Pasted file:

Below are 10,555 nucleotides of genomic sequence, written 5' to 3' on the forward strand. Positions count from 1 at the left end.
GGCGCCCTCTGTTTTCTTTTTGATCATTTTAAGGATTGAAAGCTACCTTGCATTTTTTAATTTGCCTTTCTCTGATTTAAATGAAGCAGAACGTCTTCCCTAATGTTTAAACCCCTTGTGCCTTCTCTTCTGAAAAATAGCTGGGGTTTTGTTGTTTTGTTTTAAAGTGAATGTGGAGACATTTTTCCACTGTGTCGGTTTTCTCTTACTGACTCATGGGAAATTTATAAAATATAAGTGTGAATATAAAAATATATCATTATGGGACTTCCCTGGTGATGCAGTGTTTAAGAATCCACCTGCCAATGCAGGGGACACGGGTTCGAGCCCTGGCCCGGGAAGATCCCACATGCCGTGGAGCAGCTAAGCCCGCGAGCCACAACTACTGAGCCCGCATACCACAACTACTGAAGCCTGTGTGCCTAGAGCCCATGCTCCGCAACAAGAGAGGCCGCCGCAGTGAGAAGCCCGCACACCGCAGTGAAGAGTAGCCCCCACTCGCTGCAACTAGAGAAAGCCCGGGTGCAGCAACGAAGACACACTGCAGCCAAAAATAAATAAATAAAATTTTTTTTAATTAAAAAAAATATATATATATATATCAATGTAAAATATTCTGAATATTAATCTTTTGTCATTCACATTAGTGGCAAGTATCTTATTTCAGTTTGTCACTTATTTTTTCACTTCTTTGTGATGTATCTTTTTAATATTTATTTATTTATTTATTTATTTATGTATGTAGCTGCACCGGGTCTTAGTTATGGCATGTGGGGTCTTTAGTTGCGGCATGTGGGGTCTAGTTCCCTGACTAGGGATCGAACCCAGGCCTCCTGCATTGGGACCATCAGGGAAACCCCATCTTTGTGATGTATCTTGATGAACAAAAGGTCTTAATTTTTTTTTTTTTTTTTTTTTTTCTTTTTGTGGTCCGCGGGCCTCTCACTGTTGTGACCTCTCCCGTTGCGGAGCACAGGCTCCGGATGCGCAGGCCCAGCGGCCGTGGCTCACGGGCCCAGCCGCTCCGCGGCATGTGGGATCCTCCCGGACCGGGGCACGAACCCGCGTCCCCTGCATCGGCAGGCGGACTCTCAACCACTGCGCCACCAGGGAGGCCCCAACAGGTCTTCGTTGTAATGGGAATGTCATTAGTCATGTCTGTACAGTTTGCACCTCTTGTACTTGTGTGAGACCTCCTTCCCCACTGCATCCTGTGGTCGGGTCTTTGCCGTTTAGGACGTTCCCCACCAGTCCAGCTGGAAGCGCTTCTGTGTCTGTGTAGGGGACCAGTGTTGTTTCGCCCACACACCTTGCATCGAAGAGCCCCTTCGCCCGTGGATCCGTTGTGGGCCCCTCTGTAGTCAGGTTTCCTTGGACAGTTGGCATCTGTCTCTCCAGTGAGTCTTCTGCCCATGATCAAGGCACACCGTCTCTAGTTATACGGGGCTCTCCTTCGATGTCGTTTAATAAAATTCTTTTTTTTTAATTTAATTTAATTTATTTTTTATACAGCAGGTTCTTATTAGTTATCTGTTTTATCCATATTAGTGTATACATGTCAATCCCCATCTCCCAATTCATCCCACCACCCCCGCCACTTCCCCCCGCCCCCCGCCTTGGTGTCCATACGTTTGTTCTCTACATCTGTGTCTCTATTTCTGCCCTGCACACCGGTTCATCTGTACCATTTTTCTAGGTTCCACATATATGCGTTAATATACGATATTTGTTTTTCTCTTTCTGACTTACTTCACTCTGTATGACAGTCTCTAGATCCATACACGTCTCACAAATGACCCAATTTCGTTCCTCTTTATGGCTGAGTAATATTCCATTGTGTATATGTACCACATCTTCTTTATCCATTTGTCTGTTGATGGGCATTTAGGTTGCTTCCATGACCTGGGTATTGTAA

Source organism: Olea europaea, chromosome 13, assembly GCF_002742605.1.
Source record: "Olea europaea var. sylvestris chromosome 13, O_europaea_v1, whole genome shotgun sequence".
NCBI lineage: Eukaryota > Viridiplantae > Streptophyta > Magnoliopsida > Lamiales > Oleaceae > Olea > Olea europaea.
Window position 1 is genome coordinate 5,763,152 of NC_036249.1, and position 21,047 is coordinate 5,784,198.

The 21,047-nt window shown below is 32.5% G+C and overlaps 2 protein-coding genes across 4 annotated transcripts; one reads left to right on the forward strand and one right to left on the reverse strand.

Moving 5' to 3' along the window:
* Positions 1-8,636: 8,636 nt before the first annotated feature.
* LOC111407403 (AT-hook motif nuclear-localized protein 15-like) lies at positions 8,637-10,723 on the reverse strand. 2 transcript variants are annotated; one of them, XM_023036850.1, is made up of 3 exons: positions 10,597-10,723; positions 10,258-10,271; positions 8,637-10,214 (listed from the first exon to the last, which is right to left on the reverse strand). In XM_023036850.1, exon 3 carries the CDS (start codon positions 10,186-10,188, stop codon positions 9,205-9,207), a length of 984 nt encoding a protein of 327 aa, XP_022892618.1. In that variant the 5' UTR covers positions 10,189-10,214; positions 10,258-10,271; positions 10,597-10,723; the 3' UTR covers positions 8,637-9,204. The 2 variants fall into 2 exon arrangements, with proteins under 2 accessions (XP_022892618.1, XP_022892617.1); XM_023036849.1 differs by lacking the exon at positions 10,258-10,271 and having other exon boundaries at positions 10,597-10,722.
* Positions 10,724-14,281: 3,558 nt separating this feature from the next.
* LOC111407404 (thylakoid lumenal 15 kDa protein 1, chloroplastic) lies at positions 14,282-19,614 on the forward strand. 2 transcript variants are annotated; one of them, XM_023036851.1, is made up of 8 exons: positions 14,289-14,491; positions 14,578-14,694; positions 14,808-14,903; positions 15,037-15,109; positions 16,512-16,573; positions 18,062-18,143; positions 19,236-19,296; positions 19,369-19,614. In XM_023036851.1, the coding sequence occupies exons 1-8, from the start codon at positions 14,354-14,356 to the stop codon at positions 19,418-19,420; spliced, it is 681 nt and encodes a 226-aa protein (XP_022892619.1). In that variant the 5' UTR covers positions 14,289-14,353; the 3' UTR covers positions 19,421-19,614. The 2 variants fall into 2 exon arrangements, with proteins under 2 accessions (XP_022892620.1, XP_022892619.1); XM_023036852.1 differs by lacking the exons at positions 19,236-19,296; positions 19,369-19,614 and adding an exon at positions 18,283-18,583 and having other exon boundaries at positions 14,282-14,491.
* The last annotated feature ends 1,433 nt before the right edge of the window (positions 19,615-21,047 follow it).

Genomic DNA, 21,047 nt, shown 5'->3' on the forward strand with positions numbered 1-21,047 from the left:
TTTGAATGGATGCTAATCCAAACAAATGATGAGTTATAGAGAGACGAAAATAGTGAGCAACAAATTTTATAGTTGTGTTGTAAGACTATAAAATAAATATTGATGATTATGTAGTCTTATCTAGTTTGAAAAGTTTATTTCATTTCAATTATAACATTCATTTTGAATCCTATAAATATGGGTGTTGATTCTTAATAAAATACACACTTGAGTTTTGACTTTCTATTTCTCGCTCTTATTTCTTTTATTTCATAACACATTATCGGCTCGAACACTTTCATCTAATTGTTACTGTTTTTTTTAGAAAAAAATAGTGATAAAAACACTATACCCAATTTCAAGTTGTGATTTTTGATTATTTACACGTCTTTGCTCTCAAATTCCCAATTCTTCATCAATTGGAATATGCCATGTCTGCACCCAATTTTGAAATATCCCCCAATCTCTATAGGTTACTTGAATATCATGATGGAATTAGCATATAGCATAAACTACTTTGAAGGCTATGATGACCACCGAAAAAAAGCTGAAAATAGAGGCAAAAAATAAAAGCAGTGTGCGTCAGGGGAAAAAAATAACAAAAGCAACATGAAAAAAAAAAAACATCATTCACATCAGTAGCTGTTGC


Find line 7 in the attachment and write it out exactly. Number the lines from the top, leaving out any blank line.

The 21,047-nt window shown below is 32.5% G+C and overlaps 2 protein-coding genes across 4 annotated transcripts; one reads left to right on the forward strand and one right to left on the reverse strand.